SINGAPORE - At the start of 2016, the F&B scene looked like it was in for an uneventful year. The looming economic recession meant restaurant groups planned to tighten their belts and hold back expansion in preparation for consumers tightening their purse strings.
In hindsight, however, it seems that nothing can stop this food-obsessed nation from chugging ahead. Reservations soared after the first restaurants in Singapore received their Michelin stars, food apps battled it out for diners' short attention spans, while Singaporeans stayed faithful to their love affair with salted egg yolk.
These were just the major milestones too. Others included more chef's tables, an oversupply of bingsu cafes, more options for Mexican cuisine, as well as new dining destinations such as COMO Dempsey and Timbre+, just to name a few.
Despite the economy, audacious young restaurant owners still took the plunge and started new independent cafes and concepts, so hardly a week went by without at least a handful of new openings (and inevitable closures).
The launch of Michelin
Undeniably, one of the biggest events in the F&B calendar for 2016 was the launch of the Michelin Guide here in Singapore, when 37 stars were handed out to 29 establishments. The award ceremony in July also marked the first time in history that a hawker (actually, two) was given a star alongside a number of fine dining restaurants.
Although the announcement of the results was fraught with controversy, having a globally recognised name like Michelin here in Singapore at least puts us on the world dining map.
New life for heritage food
Following on the heels of Michelin, chef-owner Chan Hon Meng of Liao Fan Hong Kong Soya Sauce Chicken Rice and Noodle - a one-star recipient - launched the first branch of what he hopes will be a global chain of quick service restaurants representing Singapore cuisine.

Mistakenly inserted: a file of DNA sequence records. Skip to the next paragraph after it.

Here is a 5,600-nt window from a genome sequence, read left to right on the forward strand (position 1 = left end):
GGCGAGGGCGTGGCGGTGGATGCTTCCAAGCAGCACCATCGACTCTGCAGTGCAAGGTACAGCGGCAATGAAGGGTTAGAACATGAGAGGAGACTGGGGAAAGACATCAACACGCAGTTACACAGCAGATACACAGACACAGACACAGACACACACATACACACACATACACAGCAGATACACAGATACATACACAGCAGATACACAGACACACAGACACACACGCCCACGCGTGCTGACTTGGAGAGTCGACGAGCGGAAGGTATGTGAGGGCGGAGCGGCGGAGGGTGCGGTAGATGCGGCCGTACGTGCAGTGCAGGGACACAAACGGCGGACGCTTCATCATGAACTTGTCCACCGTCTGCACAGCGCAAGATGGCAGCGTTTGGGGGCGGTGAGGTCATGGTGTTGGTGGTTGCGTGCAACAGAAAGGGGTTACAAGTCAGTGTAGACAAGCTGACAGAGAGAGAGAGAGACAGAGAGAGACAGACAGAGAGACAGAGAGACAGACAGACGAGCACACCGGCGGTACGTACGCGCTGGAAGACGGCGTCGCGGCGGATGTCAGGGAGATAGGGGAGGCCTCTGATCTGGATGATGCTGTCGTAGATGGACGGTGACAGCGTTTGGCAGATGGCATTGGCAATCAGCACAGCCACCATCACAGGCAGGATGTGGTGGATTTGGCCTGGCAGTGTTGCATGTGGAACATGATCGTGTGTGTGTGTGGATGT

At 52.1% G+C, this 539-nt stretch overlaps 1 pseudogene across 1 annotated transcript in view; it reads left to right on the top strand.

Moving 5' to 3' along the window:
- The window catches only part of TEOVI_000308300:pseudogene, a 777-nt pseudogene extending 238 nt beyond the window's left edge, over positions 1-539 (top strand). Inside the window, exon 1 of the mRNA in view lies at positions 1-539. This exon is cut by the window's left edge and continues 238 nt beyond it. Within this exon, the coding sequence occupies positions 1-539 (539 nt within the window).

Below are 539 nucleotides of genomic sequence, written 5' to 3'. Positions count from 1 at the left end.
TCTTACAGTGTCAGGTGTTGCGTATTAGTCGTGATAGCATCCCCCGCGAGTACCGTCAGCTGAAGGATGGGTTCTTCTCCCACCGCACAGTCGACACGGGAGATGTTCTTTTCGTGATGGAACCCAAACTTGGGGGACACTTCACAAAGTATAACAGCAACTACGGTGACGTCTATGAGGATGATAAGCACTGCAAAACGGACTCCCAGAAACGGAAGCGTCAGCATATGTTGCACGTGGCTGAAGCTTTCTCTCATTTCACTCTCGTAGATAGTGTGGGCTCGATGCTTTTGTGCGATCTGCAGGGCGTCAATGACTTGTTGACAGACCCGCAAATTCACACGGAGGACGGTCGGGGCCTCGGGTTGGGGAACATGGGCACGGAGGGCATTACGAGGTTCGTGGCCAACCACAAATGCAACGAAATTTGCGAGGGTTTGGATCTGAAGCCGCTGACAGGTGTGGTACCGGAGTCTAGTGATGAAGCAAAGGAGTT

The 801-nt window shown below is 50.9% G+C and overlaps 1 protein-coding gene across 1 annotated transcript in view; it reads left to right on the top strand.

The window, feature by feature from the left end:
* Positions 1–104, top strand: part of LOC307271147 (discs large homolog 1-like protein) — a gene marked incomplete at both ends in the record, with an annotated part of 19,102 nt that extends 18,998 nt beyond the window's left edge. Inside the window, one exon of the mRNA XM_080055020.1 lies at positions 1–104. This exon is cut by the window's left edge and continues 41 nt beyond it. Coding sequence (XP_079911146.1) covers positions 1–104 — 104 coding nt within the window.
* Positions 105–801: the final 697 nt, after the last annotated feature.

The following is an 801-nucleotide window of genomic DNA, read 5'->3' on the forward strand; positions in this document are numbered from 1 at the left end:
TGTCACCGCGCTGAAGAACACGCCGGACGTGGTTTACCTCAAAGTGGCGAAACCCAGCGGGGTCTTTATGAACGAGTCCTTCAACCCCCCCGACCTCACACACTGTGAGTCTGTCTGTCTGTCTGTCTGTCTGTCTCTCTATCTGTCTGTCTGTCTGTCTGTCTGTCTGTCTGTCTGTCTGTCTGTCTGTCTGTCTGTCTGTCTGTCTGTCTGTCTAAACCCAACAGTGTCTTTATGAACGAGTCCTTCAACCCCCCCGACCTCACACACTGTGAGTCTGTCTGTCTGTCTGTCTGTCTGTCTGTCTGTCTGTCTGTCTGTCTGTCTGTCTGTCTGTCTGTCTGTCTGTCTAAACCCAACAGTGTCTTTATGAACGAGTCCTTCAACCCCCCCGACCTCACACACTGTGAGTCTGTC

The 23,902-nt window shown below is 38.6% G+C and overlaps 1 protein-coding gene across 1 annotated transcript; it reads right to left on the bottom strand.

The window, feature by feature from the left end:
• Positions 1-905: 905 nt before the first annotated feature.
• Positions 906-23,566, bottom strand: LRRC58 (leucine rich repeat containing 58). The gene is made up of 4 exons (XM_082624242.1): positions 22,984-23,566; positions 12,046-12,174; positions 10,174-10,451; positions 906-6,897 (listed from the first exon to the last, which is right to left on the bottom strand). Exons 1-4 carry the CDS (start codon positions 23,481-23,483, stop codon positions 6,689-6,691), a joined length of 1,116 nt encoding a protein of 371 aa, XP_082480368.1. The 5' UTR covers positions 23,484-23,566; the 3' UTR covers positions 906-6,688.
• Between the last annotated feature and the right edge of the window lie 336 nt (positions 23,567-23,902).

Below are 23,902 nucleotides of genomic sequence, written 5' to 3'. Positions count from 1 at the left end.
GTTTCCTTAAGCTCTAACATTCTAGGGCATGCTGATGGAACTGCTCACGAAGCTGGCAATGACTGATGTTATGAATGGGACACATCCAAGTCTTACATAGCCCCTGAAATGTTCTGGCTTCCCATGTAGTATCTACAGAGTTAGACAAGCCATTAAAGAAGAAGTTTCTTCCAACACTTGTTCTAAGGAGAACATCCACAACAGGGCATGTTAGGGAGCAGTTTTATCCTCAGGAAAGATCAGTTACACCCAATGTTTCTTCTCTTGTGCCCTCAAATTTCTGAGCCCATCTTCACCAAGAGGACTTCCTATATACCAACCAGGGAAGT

Other heritage brands also got a boost this year, like the nostalgia-inducing Russian restaurant Shashlik which reopened in March, and the 65-year-old Wah Kee Big Prawn Noodles which opened its first proper restaurant at the Esplanade.
And though they don't have decades-old recipes to boast of, young chefs like Abbyshayne Lim of modern zi char restaurant Xiao Ya Tou and Lee Eng Su of nasi lemak restaurant The Coconut Club are cooking up a storm with their elevated local dishes.
Rise of the couch potatoes
UberEats, Deliveroo, foodpanda (plus its latest fine dining arm foodpanda finest) - so many ways to stay glued to the couch these days without having to go hungry.
And if you feel like home-cooked food instead, you don't even have to make it yourself. There are also apps like Share Food Singapore, Hcook, and Heartland Chefs where local home cooks will make you a hearty meal and have it delivered right to your doorstep. With so many options for lazy diners, who knows, maybe the unpleasant experience of jostling through a crowded restaurant will soon become a thing of the past. (Yeah, right.)
A Japan obsession
Aside from the growing number of Singaporean tourists spotted on the ski slopes of Niseko in 2016, even more Japanese restaurant clusters opened here. One of the most significant was Japan Food Town at Wisma Atria, which boasts 16 different concepts ranging from ramen to teppanyaki.
Also joining the fray most recently is itadakimasu by PARCO, with seven restaurants at Tanjong Pagar - three of which are new-to-market.
Long live salted egg yolk
They say if you can't beat them, join them. And it looks like you might as well when it comes to the salted egg yolk craze. Even till now, the condiment is still found coating chips, poured over burger patties, in ice cream and pastries, and even mixed into cocktails - its popularity shows no signs of abating. Maybe it never will.
This article was first published on Dec 23, 2016.
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